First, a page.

Seaside Greenway: all the paths along the waterfront, from Coal Harbour to Spanish Banks.

One of the best continual waterfront pathways in the world. The result of a century and a half of political commitment and constant addition.

In the 1990s, separated routes were state-of-the-art design as the Seaside enveloped False Creek.  Vancouverism at its best.  (Examples in the video above.)

Certainly a new standard for active transportation.

David Lam Park Seaside Extension – 1998

Vancouver loved it.  A generation of cyclists, runners, walkers was raised on it, of every age and agility.

But the road-like design was not a standard some park board commissioners were comfortable with, reflecting the general anxiety Vancouverites feel when it  comes to paving paradise.  In Kitsilano Park, they stopped trying.

Nonetheless, Seaside was connecting up. More kilometres opened every year in the nineties, the region was building a network in the 2000s, the Bikeway Network was in full bloom. Add in downtown bike lanes, Burrard Bridge, Point Grey Road.  Growth was inevitable.

Like any attractive and free transportation option, it began to fill up.  But we weren’t anywhere near incoherent congestion.  Wheel and feet got along pretty well on Seaside – except in some of the parks.  And there was still room for tourists.

Then, March of 2020.  Overnight we found out what our very own latent demand was when Park Drive and Beach Avenue became Flow Ways*.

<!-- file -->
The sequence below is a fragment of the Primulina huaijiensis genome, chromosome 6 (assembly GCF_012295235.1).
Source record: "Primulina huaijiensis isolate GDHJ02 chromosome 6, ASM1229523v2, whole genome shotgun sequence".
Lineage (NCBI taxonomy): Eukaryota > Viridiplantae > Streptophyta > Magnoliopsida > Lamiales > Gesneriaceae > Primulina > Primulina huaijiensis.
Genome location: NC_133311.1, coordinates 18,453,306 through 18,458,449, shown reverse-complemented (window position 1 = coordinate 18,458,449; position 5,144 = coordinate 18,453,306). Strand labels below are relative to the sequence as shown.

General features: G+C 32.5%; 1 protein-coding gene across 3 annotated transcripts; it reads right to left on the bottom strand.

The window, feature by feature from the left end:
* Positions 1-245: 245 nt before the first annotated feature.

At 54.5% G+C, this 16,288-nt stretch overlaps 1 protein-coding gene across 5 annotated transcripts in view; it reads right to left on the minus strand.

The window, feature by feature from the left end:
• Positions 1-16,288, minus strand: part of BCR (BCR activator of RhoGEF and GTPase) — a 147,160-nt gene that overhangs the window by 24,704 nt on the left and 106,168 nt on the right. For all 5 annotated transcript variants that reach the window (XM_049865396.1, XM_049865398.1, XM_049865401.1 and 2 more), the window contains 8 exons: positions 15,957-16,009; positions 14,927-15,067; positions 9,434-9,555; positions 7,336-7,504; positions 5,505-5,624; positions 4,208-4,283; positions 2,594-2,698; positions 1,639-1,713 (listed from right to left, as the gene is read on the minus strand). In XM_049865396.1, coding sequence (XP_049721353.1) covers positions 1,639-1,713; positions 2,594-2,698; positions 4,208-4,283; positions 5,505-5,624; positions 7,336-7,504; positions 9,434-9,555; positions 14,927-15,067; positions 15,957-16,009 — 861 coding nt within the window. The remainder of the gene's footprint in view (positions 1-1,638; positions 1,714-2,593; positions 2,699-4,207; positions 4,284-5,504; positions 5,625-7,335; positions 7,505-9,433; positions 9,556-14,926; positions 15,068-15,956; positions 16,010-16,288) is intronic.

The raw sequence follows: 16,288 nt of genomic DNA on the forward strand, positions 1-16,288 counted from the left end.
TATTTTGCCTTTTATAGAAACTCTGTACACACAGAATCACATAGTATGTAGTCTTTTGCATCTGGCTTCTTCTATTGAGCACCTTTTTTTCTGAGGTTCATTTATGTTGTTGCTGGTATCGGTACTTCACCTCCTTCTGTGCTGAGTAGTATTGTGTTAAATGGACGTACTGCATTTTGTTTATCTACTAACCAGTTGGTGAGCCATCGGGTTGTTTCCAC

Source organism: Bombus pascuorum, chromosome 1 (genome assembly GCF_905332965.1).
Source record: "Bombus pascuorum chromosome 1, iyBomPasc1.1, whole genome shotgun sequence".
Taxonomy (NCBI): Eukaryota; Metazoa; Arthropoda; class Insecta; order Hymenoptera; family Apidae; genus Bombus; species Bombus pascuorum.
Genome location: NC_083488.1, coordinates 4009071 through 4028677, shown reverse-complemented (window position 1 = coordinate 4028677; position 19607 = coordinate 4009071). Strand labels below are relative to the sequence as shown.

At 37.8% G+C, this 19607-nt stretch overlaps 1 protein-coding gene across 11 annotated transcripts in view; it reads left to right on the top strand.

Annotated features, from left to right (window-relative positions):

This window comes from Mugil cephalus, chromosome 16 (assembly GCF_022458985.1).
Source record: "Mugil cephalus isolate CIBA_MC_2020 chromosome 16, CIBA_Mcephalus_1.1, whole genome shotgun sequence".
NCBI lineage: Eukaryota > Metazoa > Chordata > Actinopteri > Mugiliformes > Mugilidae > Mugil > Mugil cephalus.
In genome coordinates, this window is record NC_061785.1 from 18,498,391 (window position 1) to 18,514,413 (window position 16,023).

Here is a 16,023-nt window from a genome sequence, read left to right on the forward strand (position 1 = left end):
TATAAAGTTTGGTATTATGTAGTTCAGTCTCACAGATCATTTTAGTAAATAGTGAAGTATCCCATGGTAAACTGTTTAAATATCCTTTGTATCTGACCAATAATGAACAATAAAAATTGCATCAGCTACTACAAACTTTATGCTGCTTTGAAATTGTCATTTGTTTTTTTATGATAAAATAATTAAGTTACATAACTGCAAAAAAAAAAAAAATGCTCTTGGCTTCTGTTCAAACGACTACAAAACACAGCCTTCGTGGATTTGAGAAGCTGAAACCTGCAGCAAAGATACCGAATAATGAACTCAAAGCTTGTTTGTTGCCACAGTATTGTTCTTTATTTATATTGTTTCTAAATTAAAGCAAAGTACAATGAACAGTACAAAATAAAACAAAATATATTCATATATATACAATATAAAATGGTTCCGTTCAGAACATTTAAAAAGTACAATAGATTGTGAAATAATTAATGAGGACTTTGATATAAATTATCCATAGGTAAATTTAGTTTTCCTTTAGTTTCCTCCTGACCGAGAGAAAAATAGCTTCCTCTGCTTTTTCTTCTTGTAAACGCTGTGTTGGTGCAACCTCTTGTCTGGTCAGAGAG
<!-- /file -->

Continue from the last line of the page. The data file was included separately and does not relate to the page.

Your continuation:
Vancouver immediately experienced the difference, and they liked it.

Best of all, it took the pressure off the seawall. If the Beach Flow Way didn’t exist, those bicycles would be back in places like this:


How could deliberately doing that be defended? It probably can’t.

Basically, there’s no status quo to return to.  Now we have to design successfully for the world we are believe we are in.

As the awareness of the future of Seaside is developing, the summer will progress. And it will be just us Vancouverites on Seaside  There are no tourists.

By fall, if we’re responsive and there’s a will for more change, we’ll have essentially designed the next stage of Seaside.



  1. What are you saying, gordon? What is the next phase of the seaside greenway? Carrol street? Kits park? The fraser river golf courses?

  2. Let’s not forget the rise of e-bikes too.

    Unclear why routes along Jericho or Kits don’t have proper cycle lanes.

    Beach Ave could be closed for cars except some locals. However we need access to Stanley Park and Spanish Bank beaches by car too. Closed parking lots make no sense whatsoever in both locations !! Open them up as not everyone lives close by, bikes or loves buses.

  3. Gordon, in your recount you skipped the situation along South False Creek. The paths, in some places shared, were built a generation earlier than the paths at David Lam Park, and they filled up. Congestion became a problem. People didn’t feel comfortable walking there. A project was initiated in 2015 that considered local residents, visitors, room for walking, and room for cycling. Those improvements were led by City Engineering staff, with Park Board staff participating.

    It worked out very well, and we are all using the new paths now. From Olympic Village to Creekside Drive (right before the Burrard Bridge) it is much more comfortable for people using various modes. There is still a traffic calmed street (Charleson and Lamey’s Mill) as a bypass for faster cyclists who just want to connect, but the paths near the water are very popular.

    The same needs to be done elsewhere along the Seaside Greenway, including near Kits Beach Park, and at Sunset Beach. City staff know how to do it. Park Board staff can work with them, each respecting their own jurisdictions. It isn’t rocket science.

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